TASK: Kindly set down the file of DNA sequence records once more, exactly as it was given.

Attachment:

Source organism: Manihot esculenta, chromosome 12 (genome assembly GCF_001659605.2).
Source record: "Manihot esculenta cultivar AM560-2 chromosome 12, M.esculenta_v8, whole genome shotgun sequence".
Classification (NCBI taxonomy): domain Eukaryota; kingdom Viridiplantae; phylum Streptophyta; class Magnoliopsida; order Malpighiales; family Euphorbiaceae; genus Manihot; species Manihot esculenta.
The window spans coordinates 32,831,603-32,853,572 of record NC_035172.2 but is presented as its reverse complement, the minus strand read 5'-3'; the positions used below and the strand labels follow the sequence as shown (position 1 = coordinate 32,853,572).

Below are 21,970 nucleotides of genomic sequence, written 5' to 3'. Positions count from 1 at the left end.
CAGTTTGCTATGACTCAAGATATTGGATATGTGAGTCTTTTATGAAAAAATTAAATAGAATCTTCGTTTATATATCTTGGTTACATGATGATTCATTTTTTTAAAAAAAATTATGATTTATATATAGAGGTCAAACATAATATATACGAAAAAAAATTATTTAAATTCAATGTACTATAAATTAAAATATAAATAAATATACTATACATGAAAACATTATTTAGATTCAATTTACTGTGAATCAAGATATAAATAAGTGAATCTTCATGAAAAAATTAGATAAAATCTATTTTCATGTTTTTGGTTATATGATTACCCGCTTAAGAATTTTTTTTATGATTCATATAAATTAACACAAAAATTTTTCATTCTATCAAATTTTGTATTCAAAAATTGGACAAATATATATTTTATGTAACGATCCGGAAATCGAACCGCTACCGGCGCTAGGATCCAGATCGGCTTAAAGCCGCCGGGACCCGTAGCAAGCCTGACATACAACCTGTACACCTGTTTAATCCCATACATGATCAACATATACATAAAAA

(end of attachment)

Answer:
Source organism: Manihot esculenta, chromosome 12 (genome assembly GCF_001659605.2).
Source record: "Manihot esculenta cultivar AM560-2 chromosome 12, M.esculenta_v8, whole genome shotgun sequence".
Classification (NCBI taxonomy): domain Eukaryota; kingdom Viridiplantae; phylum Streptophyta; class Magnoliopsida; order Malpighiales; family Euphorbiaceae; genus Manihot; species Manihot esculenta.
The window spans coordinates 32,831,603-32,853,572 of record NC_035172.2 but is presented as its reverse complement, the minus strand read 5'-3'; the positions used below and the strand labels follow the sequence as shown (position 1 = coordinate 32,853,572).

Below are 21,970 nucleotides of genomic sequence, written 5' to 3'. Positions count from 1 at the left end.
CAGTTTGCTATGACTCAAGATATTGGATATGTGAGTCTTTTATGAAAAAATTAAATAGAATCTTCGTTTATATATCTTGGTTACATGATGATTCATTTTTTTAAAAAAAATTATGATTTATATATAGAGGTCAAACATAATATATACGAAAAAAAATTATTTAAATTCAATGTACTATAAATTAAAATATAAATAAATATACTATACATGAAAACATTATTTAGATTCAATTTACTGTGAATCAAGATATAAATAAGTGAATCTTCATGAAAAAATTAGATAAAATCTATTTTCATGTTTTTGGTTATATGATTACCCGCTTAAGAATTTTTTTTATGATTCATATAAATTAACACAAAAATTTTTCATTCTATCAAATTTTGTATTCAAAAATTGGACAAATATATATTTTATGTAACGATCCGGAAATCGAACCGCTACCGGCGCTAGGATCCAGATCGGCTTAAAGCCGCCGGGACCCGTAGCAAGCCTGACATACAACCTGTACACCTGTTTAATCCCATACATGATCAACATATACATAAAAA